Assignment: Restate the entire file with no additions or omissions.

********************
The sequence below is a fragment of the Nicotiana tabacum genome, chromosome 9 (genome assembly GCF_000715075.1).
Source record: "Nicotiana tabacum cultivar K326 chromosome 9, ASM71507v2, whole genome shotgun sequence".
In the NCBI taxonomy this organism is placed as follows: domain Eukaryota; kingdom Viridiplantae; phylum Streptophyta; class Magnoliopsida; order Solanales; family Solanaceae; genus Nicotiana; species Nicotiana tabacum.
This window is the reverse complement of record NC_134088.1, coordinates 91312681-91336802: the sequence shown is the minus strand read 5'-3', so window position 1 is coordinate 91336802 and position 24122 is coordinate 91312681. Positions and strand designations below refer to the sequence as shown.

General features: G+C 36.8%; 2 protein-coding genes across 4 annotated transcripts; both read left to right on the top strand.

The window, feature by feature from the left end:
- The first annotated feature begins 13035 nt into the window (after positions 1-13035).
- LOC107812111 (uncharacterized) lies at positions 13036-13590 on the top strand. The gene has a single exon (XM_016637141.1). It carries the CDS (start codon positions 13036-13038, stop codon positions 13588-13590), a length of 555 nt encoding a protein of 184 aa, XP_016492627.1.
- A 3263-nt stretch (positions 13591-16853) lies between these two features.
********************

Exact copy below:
The sequence below is a fragment of the Nicotiana tabacum genome, chromosome 9 (genome assembly GCF_000715075.1).
Source record: "Nicotiana tabacum cultivar K326 chromosome 9, ASM71507v2, whole genome shotgun sequence".
In the NCBI taxonomy this organism is placed as follows: domain Eukaryota; kingdom Viridiplantae; phylum Streptophyta; class Magnoliopsida; order Solanales; family Solanaceae; genus Nicotiana; species Nicotiana tabacum.
This window is the reverse complement of record NC_134088.1, coordinates 91312681-91336802: the sequence shown is the minus strand read 5'-3', so window position 1 is coordinate 91336802 and position 24122 is coordinate 91312681. Positions and strand designations below refer to the sequence as shown.

General features: G+C 36.8%; 2 protein-coding genes across 4 annotated transcripts; both read left to right on the top strand.

The window, feature by feature from the left end:
- The first annotated feature begins 13035 nt into the window (after positions 1-13035).
- LOC107812111 (uncharacterized) lies at positions 13036-13590 on the top strand. The gene has a single exon (XM_016637141.1). It carries the CDS (start codon positions 13036-13038, stop codon positions 13588-13590), a length of 555 nt encoding a protein of 184 aa, XP_016492627.1.
- A 3263-nt stretch (positions 13591-16853) lies between these two features.